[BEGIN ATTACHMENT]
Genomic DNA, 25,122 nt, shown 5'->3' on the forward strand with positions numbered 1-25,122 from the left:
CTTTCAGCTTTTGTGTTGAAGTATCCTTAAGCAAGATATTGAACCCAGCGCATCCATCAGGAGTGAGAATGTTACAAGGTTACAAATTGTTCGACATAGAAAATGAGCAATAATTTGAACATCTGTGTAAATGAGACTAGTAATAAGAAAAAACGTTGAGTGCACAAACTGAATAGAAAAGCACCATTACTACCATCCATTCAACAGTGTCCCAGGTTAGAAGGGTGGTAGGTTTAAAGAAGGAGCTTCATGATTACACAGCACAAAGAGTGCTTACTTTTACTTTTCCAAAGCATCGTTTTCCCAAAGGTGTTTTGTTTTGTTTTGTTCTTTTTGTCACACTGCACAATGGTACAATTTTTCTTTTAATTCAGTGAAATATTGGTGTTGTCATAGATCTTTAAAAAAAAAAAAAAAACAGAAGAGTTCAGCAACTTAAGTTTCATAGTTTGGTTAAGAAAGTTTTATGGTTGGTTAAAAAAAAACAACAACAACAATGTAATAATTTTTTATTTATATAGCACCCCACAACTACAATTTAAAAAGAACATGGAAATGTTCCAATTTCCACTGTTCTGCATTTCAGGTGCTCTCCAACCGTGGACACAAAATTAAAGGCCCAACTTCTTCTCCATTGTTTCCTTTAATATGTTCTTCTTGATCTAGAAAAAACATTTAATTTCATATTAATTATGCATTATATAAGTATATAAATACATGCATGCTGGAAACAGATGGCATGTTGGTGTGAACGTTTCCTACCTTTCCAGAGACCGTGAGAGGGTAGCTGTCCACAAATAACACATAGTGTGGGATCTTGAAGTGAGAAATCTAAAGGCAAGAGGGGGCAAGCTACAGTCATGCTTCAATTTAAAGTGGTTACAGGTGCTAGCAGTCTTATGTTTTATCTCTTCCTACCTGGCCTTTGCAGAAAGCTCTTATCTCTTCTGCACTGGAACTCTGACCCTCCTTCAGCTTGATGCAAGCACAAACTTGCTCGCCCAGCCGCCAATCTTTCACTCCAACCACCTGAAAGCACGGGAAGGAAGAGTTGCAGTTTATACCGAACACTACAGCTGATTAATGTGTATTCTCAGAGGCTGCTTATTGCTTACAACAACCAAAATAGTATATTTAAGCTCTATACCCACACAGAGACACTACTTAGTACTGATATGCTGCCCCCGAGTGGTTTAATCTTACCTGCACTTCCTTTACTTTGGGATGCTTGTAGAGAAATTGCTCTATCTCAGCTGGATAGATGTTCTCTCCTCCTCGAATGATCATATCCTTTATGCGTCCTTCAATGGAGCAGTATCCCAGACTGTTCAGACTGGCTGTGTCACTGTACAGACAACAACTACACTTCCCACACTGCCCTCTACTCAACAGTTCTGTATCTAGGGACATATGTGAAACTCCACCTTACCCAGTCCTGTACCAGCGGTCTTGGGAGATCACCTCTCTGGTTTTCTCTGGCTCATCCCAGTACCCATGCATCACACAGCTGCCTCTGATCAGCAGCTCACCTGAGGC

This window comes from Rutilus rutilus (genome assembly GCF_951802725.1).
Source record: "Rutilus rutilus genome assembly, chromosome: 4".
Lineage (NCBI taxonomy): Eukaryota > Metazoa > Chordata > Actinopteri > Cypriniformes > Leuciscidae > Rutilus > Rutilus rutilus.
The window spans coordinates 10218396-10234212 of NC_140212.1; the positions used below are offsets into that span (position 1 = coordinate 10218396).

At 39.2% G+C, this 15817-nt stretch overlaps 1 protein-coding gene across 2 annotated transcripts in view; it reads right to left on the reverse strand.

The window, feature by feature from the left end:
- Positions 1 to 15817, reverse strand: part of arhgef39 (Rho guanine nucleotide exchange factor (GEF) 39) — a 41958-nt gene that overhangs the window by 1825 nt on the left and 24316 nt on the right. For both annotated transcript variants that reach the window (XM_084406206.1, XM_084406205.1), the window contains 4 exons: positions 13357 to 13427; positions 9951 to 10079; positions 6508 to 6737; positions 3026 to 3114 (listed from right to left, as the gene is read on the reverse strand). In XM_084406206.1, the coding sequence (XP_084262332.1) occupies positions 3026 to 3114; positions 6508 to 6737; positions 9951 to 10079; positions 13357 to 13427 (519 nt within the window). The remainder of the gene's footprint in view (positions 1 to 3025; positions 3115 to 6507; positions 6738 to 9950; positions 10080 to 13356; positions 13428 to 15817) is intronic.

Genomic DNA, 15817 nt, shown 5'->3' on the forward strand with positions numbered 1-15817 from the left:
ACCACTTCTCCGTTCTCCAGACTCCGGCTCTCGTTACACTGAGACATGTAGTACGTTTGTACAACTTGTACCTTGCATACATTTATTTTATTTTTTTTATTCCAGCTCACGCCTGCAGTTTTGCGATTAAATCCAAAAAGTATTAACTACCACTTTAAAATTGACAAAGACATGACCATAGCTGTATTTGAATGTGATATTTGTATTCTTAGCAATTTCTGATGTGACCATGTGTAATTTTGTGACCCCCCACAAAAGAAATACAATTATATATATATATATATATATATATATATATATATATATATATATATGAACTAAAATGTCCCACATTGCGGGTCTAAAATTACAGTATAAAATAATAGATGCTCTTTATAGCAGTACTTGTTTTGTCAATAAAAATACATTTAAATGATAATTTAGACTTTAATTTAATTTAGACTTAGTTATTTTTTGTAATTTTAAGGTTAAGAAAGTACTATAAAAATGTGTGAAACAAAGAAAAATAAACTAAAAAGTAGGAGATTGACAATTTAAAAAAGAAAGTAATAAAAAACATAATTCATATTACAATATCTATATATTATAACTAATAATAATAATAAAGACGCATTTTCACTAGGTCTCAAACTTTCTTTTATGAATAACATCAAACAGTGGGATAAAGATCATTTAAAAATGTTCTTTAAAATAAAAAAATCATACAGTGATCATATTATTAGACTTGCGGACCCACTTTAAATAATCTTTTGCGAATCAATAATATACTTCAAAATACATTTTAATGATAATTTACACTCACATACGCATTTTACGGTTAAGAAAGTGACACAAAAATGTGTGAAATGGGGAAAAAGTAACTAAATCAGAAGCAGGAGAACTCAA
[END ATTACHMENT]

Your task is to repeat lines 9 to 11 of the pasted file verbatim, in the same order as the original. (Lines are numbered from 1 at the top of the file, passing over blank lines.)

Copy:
- Positions 1 to 15817, reverse strand: part of arhgef39 (Rho guanine nucleotide exchange factor (GEF) 39) — a 41958-nt gene that overhangs the window by 1825 nt on the left and 24316 nt on the right. For both annotated transcript variants that reach the window (XM_084406206.1, XM_084406205.1), the window contains 4 exons: positions 13357 to 13427; positions 9951 to 10079; positions 6508 to 6737; positions 3026 to 3114 (listed from right to left, as the gene is read on the reverse strand). In XM_084406206.1, the coding sequence (XP_084262332.1) occupies positions 3026 to 3114; positions 6508 to 6737; positions 9951 to 10079; positions 13357 to 13427 (519 nt within the window). The remainder of the gene's footprint in view (positions 1 to 3025; positions 3115 to 6507; positions 6738 to 9950; positions 10080 to 13356; positions 13428 to 15817) is intronic.

Genomic DNA, 15817 nt, shown 5'->3' on the forward strand with positions numbered 1-15817 from the left:
ACCACTTCTCCGTTCTCCAGACTCCGGCTCTCGTTACACTGAGACATGTAGTACGTTTGTACAACTTGTACCTTGCATACATTTATTTTATTTTTTTTATTCCAGCTCACGCCTGCAGTTTTGCGATTAAATCCAAAAAGTATTAACTACCACTTTAAAATTGACAAAGACATGACCATAGCTGTATTTGAATGTGATATTTGTATTCTTAGCAATTTCTGATGTGACCATGTGTAATTTTGTGACCCCCCACAAAAGAAATACAATTATATATATATATATATATATATATATATATATATATATATATATATGAACTAAAATGTCCCACATTGCGGGTCTAAAATTACAGTATAAAATAATAGATGCTCTTTATAGCAGTACTTGTTTTGTCAATAAAAATACATTTAAATGATAATTTAGACTTTAATTTAATTTAGACTTAGTTATTTTTTGTAATTTTAAGGTTAAGAAAGTACTATAAAAATGTGTGAAACAAAGAAAAATAAACTAAAAAGTAGGAGATTGACAATTTAAAAAAGAAAGTAATAAAAAACATAATTCATATTACAATATCTATATATTATAACTAATAATAATAATAAAGACGCATTTTCACTAGGTCTCAAACTTTCTTTTATGAATAACATCAAACAGTGGGATAAAGATCATTTAAAAATGTTCTTTAAAATAAAAAAATCATACAGTGATCATATTATTAGACTTGCGGACCCACTTTAAATAATCTTTTGCGAATCAATAATATACTTCAAAATACATTTTAATGATAATTTACACTCACATACGCATTTTACGGTTAAGAAAGTGACACAAAAATGTGTGAAATGGGGAAAAAGTAACTAAATCAGAAGCAGGAGAACTCAA